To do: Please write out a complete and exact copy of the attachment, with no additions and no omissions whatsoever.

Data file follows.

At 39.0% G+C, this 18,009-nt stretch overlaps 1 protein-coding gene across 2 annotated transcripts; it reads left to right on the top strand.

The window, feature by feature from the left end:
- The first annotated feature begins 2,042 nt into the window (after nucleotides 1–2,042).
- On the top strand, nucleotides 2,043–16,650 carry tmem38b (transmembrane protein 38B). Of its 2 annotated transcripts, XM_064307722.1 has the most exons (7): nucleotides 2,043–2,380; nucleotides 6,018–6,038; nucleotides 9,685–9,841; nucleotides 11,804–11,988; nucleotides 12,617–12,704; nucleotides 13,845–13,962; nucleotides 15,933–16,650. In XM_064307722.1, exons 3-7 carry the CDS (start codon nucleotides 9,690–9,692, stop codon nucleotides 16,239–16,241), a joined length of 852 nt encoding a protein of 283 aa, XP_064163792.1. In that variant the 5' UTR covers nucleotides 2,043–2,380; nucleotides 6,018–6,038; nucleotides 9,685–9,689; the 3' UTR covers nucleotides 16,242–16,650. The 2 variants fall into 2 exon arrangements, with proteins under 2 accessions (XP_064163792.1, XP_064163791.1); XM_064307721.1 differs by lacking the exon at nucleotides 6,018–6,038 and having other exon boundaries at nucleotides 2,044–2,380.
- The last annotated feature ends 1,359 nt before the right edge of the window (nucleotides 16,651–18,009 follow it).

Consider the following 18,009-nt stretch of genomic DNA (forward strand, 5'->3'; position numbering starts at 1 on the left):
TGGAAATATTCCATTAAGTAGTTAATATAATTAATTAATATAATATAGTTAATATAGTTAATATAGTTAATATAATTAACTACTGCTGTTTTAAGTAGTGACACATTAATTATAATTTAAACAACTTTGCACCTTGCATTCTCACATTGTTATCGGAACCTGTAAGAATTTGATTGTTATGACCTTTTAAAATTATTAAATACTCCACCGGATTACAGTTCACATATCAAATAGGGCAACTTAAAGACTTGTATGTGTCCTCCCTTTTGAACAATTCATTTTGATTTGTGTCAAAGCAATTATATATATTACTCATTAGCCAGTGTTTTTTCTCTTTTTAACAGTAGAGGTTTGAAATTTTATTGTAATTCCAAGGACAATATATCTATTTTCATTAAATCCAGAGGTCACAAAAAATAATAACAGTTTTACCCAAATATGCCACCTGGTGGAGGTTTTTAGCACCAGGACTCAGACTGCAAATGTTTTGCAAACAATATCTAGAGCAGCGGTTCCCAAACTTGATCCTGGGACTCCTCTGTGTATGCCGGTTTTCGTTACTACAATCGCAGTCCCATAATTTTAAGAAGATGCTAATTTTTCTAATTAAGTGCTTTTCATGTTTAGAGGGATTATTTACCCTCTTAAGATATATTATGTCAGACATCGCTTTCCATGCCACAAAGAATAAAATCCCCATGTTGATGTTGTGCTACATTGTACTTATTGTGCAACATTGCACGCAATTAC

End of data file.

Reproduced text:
At 39.0% G+C, this 18,009-nt stretch overlaps 1 protein-coding gene across 2 annotated transcripts; it reads left to right on the top strand.

The window, feature by feature from the left end:
- The first annotated feature begins 2,042 nt into the window (after nucleotides 1–2,042).
- On the top strand, nucleotides 2,043–16,650 carry tmem38b (transmembrane protein 38B). Of its 2 annotated transcripts, XM_064307722.1 has the most exons (7): nucleotides 2,043–2,380; nucleotides 6,018–6,038; nucleotides 9,685–9,841; nucleotides 11,804–11,988; nucleotides 12,617–12,704; nucleotides 13,845–13,962; nucleotides 15,933–16,650. In XM_064307722.1, exons 3-7 carry the CDS (start codon nucleotides 9,690–9,692, stop codon nucleotides 16,239–16,241), a joined length of 852 nt encoding a protein of 283 aa, XP_064163792.1. In that variant the 5' UTR covers nucleotides 2,043–2,380; nucleotides 6,018–6,038; nucleotides 9,685–9,689; the 3' UTR covers nucleotides 16,242–16,650. The 2 variants fall into 2 exon arrangements, with proteins under 2 accessions (XP_064163792.1, XP_064163791.1); XM_064307721.1 differs by lacking the exon at nucleotides 6,018–6,038 and having other exon boundaries at nucleotides 2,044–2,380.
- The last annotated feature ends 1,359 nt before the right edge of the window (nucleotides 16,651–18,009 follow it).

Consider the following 18,009-nt stretch of genomic DNA (forward strand, 5'->3'; position numbering starts at 1 on the left):
TGGAAATATTCCATTAAGTAGTTAATATAATTAATTAATATAATATAGTTAATATAGTTAATATAGTTAATATAATTAACTACTGCTGTTTTAAGTAGTGACACATTAATTATAATTTAAACAACTTTGCACCTTGCATTCTCACATTGTTATCGGAACCTGTAAGAATTTGATTGTTATGACCTTTTAAAATTATTAAATACTCCACCGGATTACAGTTCACATATCAAATAGGGCAACTTAAAGACTTGTATGTGTCCTCCCTTTTGAACAATTCATTTTGATTTGTGTCAAAGCAATTATATATATTACTCATTAGCCAGTGTTTTTTCTCTTTTTAACAGTAGAGGTTTGAAATTTTATTGTAATTCCAAGGACAATATATCTATTTTCATTAAATCCAGAGGTCACAAAAAATAATAACAGTTTTACCCAAATATGCCACCTGGTGGAGGTTTTTAGCACCAGGACTCAGACTGCAAATGTTTTGCAAACAATATCTAGAGCAGCGGTTCCCAAACTTGATCCTGGGACTCCTCTGTGTATGCCGGTTTTCGTTACTACAATCGCAGTCCCATAATTTTAAGAAGATGCTAATTTTTCTAATTAAGTGCTTTTCATGTTTAGAGGGATTATTTACCCTCTTAAGATATATTATGTCAGACATCGCTTTCCATGCCACAAAGAATAAAATCCCCATGTTGATGTTGTGCTACATTGTACTTATTGTGCAACATTGCACGCAATTAC